Water is good for the curing process, but how fast can you water the concrete, or how long you have to protect it from rain? Most of the time our main concern, when we are building under an open heaven, is that will it pour rain.

Concrete shouldn’t get wet at its wet form straight after it is poured. It will cause problem with the water to cement ratio on the surface, making it weaker.

What it causes is the surface might turn to dust later, flake or start scaling. None of that is wanted on decorative concrete or our slabs.

So how long until concrete can get wet? About 4-8 hours. I’d personally do the pouring of curbs on a day when it doesn’t rain or at a place where it doesn’t rain into.

Both depend on the type of curbing as well. No one wants to be transporting big pieces of concrete curbing so the big pours should be done at the place where they will be placed.

The forms should be built there at the spot. I’m writing this as it might seem like a good idea to do them in a different location, but the concrete weight adds up really fast and soon it’s not something a single person wants to be carrying.

How to clean concrete curbing

I included cleaning of concrete curbing in this post as it’s really relevant if you want to do decorations. Concrete curbing colors can be done beautifully and imprints as well so it would be a shame if it’s ruined too fast.

I’m saying this as most of us homeowners have pressure washers for our driveways and other surfaces. Fresh concrete shouldn’t be pressure washed before the 28 days are over as it can damage the surface.

High-pressure washers can easily damage old concrete surfaces so it’s no wonder they can do that to the new ones. Also, when you pressure wash the new concrete, it will penetrate deep into the concrete structure potentially harming the curing process.

So how do you clean your new curbing if that isn’t possible? We use softer methods like hot water that is poured on the concrete and brush. That won’t harm the surface.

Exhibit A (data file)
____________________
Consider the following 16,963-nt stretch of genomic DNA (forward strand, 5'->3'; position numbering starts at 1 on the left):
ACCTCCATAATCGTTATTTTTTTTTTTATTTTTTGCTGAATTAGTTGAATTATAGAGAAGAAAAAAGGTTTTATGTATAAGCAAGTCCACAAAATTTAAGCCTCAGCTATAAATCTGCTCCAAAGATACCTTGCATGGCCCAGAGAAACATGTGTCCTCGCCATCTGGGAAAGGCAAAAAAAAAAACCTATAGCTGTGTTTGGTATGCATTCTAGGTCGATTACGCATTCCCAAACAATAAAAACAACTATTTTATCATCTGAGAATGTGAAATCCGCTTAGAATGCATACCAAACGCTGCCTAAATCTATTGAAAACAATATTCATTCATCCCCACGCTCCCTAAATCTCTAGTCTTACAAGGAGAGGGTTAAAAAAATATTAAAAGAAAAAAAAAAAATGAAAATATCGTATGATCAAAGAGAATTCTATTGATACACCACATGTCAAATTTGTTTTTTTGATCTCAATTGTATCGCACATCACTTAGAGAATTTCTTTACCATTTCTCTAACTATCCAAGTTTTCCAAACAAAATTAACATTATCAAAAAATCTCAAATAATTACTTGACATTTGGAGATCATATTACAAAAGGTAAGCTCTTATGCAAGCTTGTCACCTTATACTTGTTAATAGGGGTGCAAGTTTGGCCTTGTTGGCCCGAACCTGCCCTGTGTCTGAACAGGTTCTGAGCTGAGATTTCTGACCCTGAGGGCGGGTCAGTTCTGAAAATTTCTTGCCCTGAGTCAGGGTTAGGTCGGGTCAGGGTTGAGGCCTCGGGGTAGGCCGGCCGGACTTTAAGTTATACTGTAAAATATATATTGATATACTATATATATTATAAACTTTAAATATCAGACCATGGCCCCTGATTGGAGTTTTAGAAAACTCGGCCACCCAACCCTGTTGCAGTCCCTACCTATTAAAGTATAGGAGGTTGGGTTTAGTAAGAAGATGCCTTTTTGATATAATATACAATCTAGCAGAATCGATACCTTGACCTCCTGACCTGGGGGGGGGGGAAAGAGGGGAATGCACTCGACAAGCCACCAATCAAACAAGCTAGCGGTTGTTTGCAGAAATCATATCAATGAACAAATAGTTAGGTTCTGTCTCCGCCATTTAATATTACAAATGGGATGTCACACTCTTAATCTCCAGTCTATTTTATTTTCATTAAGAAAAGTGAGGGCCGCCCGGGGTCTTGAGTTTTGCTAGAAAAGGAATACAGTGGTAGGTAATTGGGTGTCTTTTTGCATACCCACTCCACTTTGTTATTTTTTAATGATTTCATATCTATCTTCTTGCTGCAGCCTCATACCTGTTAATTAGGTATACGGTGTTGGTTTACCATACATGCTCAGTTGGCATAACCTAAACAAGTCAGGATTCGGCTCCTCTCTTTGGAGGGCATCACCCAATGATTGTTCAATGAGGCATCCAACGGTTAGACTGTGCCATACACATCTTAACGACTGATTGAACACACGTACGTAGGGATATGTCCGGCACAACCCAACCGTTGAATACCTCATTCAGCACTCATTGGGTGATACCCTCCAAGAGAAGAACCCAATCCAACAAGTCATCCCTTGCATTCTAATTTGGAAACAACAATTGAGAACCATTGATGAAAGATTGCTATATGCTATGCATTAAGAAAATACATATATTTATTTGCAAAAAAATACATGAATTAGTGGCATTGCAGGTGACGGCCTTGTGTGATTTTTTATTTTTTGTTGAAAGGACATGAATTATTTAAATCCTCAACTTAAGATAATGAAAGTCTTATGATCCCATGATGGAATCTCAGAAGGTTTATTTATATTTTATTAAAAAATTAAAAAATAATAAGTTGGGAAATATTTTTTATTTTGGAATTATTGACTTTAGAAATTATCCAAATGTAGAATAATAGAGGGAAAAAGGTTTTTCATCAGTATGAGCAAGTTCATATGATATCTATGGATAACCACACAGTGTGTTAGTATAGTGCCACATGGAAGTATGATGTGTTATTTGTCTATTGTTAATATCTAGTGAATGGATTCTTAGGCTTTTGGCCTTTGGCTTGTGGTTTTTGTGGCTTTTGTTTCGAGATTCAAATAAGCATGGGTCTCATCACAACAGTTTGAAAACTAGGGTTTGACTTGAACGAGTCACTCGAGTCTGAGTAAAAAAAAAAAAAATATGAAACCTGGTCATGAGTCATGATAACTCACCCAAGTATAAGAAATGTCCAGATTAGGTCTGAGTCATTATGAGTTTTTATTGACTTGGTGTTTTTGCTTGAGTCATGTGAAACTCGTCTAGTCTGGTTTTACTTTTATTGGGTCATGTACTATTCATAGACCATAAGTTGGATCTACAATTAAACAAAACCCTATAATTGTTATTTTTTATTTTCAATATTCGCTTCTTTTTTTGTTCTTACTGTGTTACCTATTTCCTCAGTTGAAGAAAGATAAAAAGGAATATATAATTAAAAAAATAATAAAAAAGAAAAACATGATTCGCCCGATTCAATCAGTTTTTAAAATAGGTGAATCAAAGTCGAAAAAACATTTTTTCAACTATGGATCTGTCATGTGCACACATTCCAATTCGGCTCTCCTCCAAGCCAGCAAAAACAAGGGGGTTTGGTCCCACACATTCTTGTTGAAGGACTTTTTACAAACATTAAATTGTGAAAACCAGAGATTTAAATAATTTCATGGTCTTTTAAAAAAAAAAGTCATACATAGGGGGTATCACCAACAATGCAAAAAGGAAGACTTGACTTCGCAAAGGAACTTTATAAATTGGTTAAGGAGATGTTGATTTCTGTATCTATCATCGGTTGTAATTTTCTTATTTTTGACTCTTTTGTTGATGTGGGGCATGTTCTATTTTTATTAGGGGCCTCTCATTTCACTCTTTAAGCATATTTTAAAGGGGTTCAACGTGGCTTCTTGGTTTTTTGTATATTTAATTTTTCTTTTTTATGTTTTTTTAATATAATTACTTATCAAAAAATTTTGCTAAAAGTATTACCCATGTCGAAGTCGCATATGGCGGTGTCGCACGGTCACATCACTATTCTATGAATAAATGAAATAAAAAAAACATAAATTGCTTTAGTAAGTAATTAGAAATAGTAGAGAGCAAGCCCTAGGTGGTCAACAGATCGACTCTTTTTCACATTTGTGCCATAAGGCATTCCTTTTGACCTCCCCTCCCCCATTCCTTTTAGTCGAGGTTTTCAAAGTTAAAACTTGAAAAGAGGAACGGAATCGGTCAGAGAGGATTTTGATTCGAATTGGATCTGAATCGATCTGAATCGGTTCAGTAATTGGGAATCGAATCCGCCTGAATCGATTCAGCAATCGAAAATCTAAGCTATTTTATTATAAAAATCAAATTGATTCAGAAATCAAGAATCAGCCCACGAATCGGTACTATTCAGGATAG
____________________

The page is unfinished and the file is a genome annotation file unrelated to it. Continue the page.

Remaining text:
I have guides for different stains here like rust and tar. Then there is also guides for other stains like mold and moss.

There is also option of using muriatic acid, but if there is decorative surface I’d not do that.

Most of the time our curb stains are caused by nature like leaves, soil, and cut grass. For that reason, as the concrete surface is porous, I’d use a sealer for the decorative curbing so it will be easier to clean.

Conclusion

We got a little bit off from how long does it take for concrete curbing to cure, but these are things that are close to the subject. If you plan on doing it at home, it will be a couple of days for early strength, a week for ¾ strength, and 4 weeks for what we think is the maximum.

It’s good to protect it from the rain for the first day at least. I’d place plastic over the forms so that it won’t cause marks on the finish. For decorative concrete, this is more important than for regular grey.

After the forms are off, I’d avoid cleaning the curbs too heavy-handedly during the first month. The sealer can be used after 28 days are up so until that you want to avoid unnecessary stains.

I know it’s hard to avoid when you take care of your lawn, but it’s good to try. After you have sealed the surface of the curbing, you don’t have to mind them that much from then on.

The only thing you might want to consider is using sealer regularly so it can keep on giving protection for the curbing. Depending on your yard, you can make it a regular habit for the rest of the concrete surfaces as well.

If you’re interested to know more about curbing and curb appeal, read from the link.